Unpot the Plant

The first step to saving an aloe vera with root rot is to unpot the plant. Carefully take the plant out of its pot.

Try not to jerk it out if it is stuck or stubborn.

That’s because doing so can damage some healthy roots. At this point, don’t worry if any of the rotten roots tear or break. They’re useless anyways since they don’t work anymore.

However, you want to preserver each and every healthy root there is.

Taking the plant out of the pot will also allow you to see the extent of the damage.

Ideally, there’s very little root rot.

That is, only a small portion of the root system has rotted.

The more rotted roots there are, the more challenging saving and reviving the plant will be.


Check the Roots for Rotting

Remove the excess soil from the roots. Try to get all the soil out.

But be careful when removing the soil.

If there is root rot, it is possible that the rotting was caused by fungal diseases.

Should this be the case, you do not want any of the soil coming into contact with any of your healthy houseplants.

So, try to keep the soil in a certain spot to make it easy to collect later on and discard.

Removing all the soil will allow you to get a better view of all the roots.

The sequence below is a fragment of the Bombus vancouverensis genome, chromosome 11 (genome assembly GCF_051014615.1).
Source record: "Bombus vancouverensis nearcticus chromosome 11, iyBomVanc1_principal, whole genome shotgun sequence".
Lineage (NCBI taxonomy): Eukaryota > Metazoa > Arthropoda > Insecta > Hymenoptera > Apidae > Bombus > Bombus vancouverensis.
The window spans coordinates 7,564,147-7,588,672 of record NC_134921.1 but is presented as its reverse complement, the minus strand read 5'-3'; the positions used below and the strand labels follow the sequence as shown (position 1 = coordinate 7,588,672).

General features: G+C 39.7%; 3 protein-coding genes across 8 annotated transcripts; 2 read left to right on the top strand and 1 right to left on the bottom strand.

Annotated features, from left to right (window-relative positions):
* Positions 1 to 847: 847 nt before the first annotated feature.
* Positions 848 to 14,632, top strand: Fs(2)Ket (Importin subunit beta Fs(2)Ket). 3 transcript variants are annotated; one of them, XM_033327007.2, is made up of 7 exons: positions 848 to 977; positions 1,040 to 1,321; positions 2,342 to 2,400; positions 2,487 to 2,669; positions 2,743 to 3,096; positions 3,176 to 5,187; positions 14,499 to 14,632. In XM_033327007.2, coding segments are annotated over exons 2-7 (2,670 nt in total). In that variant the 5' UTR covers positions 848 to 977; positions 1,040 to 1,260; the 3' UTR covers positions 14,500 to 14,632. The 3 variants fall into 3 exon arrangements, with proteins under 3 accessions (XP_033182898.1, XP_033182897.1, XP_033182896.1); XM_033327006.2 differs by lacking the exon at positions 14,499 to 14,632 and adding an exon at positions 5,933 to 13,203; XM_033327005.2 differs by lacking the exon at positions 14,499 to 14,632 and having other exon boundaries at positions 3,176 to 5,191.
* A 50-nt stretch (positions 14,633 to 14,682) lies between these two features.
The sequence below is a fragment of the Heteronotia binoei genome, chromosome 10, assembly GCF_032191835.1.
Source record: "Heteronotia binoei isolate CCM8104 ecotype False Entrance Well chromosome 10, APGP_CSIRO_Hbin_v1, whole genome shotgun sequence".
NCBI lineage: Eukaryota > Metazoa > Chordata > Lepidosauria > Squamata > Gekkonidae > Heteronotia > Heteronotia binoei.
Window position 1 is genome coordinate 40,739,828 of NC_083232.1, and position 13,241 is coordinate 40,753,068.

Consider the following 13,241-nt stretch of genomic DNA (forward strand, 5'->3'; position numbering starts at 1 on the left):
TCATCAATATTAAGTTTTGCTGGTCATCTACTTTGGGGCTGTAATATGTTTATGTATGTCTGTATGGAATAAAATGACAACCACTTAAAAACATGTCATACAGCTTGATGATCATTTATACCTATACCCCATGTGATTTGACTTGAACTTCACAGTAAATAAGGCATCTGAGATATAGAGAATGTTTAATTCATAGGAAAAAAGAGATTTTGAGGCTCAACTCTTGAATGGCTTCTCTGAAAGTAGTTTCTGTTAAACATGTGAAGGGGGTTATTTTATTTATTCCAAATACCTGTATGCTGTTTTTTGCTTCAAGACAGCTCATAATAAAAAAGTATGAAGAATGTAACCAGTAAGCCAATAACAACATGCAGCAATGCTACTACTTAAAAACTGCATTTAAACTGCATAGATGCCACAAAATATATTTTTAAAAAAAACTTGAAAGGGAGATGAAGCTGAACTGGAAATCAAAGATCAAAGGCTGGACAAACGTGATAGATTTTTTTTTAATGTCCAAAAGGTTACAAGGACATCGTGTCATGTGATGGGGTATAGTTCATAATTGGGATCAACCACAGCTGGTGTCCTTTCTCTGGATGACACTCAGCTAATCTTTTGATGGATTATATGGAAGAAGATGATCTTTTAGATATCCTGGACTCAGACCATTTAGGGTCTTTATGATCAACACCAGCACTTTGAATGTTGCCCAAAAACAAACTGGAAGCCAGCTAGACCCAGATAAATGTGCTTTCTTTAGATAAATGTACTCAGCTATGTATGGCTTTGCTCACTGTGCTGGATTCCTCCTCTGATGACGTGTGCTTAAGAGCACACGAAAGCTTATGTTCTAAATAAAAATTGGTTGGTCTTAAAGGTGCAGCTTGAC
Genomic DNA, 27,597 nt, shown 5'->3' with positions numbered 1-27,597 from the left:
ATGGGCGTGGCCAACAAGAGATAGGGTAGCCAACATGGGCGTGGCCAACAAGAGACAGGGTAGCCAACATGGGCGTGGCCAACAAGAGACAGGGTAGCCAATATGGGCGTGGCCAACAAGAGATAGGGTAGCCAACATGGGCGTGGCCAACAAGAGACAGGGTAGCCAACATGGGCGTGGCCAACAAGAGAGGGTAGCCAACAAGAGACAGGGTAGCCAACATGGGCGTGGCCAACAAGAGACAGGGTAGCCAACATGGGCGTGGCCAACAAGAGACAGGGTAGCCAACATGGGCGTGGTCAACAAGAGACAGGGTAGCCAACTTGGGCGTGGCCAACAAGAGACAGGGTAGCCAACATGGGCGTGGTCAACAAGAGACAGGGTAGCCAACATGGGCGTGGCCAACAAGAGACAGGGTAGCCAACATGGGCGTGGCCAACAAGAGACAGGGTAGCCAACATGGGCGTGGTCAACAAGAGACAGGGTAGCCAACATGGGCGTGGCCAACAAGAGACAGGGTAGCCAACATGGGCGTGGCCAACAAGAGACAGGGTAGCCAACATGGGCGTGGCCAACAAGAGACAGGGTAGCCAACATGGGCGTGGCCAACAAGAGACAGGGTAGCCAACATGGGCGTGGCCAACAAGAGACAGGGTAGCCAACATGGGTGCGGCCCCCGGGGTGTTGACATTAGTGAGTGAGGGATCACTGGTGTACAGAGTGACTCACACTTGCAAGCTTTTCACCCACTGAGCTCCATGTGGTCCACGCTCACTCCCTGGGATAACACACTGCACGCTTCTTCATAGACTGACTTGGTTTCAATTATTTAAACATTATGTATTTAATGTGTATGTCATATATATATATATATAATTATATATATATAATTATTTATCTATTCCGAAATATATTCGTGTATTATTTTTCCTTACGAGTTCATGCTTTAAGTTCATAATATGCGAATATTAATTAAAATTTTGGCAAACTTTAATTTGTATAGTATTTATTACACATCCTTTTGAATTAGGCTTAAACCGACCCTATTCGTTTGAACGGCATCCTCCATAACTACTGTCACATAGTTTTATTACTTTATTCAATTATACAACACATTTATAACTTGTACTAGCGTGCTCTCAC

Here, the goal is to identify the healthy roots, which are white in color and firm to the touch. They are also flexible and pliable.

You want to keep all of these as much as possible since your aloe plant will rely on them for recovery later on.

Additionally, it is important to identify all the rotten roots. These are the brown and black roots that feel soft and mushy.

You want to remove all the rotten roots.


Prune Rotten Roots

To remove the rotten roots, sterilize a pair of scissors or pruning shears. Then start cutting all the brown or black roots.

Try to keep track of how much of the root system you trimmed off.

It does not have to be precise, just a general amount like half, a third or a quarter of the entire root system will do.

If you pruned more than a third of the root system, it is a good idea to prune the corresponding amount of leaves on top as well.